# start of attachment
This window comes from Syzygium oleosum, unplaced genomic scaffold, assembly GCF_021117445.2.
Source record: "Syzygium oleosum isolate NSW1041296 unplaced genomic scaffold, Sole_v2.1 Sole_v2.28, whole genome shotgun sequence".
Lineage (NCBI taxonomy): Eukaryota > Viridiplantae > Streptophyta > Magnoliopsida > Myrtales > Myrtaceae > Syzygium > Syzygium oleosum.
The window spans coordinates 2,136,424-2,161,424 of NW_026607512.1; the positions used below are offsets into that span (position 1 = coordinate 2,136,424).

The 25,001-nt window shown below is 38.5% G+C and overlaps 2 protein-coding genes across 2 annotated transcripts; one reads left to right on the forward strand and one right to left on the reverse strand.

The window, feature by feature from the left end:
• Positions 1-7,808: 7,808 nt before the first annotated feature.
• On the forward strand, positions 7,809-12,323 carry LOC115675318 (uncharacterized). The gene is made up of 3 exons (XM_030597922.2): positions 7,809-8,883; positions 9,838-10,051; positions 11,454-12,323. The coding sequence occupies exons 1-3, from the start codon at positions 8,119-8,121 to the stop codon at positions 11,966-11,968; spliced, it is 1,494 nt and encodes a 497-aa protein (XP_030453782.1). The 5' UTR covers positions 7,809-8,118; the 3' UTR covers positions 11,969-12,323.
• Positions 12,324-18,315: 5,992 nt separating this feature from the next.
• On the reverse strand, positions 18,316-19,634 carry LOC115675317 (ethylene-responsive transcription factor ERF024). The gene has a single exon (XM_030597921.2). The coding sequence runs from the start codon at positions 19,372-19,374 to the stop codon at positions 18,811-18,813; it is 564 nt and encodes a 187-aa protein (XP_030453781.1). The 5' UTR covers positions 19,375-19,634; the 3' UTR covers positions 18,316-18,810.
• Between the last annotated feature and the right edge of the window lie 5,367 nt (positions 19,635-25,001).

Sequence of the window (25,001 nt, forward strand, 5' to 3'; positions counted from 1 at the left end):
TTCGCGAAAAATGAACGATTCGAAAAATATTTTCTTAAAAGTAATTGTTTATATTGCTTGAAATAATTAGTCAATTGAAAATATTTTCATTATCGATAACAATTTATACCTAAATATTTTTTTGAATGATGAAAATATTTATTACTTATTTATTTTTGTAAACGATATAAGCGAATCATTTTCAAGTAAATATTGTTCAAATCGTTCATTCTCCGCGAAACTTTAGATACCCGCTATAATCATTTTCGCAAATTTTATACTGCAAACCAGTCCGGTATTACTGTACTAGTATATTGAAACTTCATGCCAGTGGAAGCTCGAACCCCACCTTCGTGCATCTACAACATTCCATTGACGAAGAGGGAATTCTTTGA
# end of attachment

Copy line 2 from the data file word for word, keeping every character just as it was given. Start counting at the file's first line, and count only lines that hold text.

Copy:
Source record: "Syzygium oleosum isolate NSW1041296 unplaced genomic scaffold, Sole_v2.1 Sole_v2.28, whole genome shotgun sequence".